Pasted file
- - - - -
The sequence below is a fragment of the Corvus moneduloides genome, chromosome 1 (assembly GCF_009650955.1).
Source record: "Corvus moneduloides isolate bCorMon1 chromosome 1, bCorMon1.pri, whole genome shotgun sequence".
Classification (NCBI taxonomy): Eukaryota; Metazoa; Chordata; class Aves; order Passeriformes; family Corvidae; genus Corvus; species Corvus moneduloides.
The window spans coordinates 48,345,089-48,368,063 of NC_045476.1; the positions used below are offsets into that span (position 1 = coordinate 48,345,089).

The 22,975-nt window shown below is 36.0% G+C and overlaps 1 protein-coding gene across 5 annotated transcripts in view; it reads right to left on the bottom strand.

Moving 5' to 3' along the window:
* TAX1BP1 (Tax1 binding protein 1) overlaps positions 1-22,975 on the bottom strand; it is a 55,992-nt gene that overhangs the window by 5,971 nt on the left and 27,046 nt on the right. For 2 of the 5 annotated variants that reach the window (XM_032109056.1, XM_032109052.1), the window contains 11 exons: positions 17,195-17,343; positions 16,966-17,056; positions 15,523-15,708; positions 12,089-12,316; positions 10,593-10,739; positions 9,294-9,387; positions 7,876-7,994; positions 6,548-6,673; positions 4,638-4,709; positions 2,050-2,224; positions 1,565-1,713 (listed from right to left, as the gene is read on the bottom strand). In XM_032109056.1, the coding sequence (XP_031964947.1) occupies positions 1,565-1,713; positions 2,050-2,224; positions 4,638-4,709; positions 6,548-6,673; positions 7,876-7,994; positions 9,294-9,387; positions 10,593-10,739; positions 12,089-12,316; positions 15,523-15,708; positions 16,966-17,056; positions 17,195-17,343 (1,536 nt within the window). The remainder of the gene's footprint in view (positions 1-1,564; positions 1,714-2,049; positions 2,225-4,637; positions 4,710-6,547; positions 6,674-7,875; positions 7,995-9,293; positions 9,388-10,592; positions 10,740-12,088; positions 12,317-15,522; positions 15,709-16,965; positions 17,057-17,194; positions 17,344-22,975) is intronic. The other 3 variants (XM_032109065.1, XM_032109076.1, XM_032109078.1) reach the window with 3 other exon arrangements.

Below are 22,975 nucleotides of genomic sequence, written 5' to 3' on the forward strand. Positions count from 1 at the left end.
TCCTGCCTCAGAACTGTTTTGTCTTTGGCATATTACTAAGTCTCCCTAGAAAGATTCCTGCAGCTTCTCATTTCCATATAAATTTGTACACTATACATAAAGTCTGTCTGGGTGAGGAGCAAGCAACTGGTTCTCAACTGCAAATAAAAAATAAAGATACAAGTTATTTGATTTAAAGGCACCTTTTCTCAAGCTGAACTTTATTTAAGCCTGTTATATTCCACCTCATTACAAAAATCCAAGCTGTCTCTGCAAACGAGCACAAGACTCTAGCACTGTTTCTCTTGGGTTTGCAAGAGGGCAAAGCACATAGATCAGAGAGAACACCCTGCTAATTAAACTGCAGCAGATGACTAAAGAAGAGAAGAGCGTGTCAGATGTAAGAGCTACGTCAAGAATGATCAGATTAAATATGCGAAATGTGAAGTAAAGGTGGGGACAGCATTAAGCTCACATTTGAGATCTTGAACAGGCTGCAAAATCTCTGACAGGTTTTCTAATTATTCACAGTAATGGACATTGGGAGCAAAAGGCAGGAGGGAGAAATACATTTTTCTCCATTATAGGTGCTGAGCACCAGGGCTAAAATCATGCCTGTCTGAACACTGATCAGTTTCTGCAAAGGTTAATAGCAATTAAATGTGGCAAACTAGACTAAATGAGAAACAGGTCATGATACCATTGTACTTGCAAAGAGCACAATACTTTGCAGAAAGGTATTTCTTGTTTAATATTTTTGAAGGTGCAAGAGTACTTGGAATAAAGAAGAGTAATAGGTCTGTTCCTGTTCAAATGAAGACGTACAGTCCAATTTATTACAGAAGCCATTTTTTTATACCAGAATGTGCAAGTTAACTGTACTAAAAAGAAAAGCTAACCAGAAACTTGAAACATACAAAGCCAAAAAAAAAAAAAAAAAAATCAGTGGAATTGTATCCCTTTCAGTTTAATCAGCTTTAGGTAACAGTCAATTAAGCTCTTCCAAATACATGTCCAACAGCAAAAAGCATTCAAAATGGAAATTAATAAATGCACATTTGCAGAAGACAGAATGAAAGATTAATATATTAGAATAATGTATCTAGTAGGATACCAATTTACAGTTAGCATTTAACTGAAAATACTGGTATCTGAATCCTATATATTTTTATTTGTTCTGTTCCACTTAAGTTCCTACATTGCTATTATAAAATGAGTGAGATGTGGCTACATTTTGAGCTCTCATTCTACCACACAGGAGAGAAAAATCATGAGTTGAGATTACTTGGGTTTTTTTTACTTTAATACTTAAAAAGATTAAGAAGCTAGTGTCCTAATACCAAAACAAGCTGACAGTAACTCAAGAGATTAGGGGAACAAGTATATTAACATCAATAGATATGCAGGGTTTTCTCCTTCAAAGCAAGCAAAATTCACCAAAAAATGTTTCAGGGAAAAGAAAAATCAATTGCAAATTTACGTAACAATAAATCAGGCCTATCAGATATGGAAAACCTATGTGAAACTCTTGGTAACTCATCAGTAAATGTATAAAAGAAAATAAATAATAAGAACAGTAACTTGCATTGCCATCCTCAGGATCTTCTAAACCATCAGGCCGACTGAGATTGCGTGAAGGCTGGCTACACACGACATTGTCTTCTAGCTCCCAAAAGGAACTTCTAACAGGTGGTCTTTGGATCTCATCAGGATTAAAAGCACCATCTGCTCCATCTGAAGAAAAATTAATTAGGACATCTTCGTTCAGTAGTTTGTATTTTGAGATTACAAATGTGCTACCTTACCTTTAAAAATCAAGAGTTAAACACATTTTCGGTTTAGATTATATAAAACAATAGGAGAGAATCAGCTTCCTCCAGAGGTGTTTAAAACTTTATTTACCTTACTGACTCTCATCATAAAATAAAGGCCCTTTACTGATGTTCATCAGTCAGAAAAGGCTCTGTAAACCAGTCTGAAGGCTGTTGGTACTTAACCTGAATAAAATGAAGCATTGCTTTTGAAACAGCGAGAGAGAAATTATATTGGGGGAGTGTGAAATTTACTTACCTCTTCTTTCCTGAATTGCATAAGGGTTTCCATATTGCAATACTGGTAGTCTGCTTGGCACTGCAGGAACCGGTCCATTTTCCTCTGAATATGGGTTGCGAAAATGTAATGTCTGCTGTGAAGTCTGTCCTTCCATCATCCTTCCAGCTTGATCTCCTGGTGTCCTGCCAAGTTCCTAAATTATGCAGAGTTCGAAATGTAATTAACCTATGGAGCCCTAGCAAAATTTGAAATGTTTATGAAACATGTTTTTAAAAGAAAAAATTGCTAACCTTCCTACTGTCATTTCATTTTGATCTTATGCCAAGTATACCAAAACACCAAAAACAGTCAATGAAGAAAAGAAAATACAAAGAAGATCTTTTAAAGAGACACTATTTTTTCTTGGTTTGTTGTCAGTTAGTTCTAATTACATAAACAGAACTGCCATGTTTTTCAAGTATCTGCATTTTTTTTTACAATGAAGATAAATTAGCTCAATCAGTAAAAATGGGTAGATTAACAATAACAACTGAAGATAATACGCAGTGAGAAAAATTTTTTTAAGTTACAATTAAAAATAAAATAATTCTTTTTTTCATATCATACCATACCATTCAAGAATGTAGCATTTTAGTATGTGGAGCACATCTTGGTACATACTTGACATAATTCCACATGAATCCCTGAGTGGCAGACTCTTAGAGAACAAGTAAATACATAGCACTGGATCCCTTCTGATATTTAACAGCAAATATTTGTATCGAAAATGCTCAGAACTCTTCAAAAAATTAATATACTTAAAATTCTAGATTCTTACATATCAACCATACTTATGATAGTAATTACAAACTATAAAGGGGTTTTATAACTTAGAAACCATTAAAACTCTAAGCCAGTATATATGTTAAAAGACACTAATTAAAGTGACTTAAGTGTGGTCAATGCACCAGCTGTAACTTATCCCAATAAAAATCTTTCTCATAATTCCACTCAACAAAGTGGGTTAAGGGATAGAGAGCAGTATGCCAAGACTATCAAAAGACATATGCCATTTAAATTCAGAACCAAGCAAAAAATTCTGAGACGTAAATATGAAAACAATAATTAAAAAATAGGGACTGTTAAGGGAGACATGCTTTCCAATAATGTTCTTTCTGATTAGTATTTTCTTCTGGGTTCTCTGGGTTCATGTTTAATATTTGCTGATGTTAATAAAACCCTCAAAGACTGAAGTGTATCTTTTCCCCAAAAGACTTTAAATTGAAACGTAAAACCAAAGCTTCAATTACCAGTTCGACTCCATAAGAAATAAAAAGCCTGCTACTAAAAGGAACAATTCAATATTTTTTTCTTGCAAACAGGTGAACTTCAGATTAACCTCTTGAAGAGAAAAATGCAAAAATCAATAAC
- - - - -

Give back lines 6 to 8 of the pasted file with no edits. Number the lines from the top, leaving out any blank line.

Moving 5' to 3' along the window:
* TAX1BP1 (Tax1 binding protein 1) overlaps positions 1-22,975 on the bottom strand; it is a 55,992-nt gene that overhangs the window by 5,971 nt on the left and 27,046 nt on the right. For 2 of the 5 annotated variants that reach the window (XM_032109056.1, XM_032109052.1), the window contains 11 exons: positions 17,195-17,343; positions 16,966-17,056; positions 15,523-15,708; positions 12,089-12,316; positions 10,593-10,739; positions 9,294-9,387; positions 7,876-7,994; positions 6,548-6,673; positions 4,638-4,709; positions 2,050-2,224; positions 1,565-1,713 (listed from right to left, as the gene is read on the bottom strand). In XM_032109056.1, the coding sequence (XP_031964947.1) occupies positions 1,565-1,713; positions 2,050-2,224; positions 4,638-4,709; positions 6,548-6,673; positions 7,876-7,994; positions 9,294-9,387; positions 10,593-10,739; positions 12,089-12,316; positions 15,523-15,708; positions 16,966-17,056; positions 17,195-17,343 (1,536 nt within the window). The remainder of the gene's footprint in view (positions 1-1,564; positions 1,714-2,049; positions 2,225-4,637; positions 4,710-6,547; positions 6,674-7,875; positions 7,995-9,293; positions 9,388-10,592; positions 10,740-12,088; positions 12,317-15,522; positions 15,709-16,965; positions 17,057-17,194; positions 17,344-22,975) is intronic. The other 3 variants (XM_032109065.1, XM_032109076.1, XM_032109078.1) reach the window with 3 other exon arrangements.

Below are 22,975 nucleotides of genomic sequence, written 5' to 3' on the forward strand. Positions count from 1 at the left end.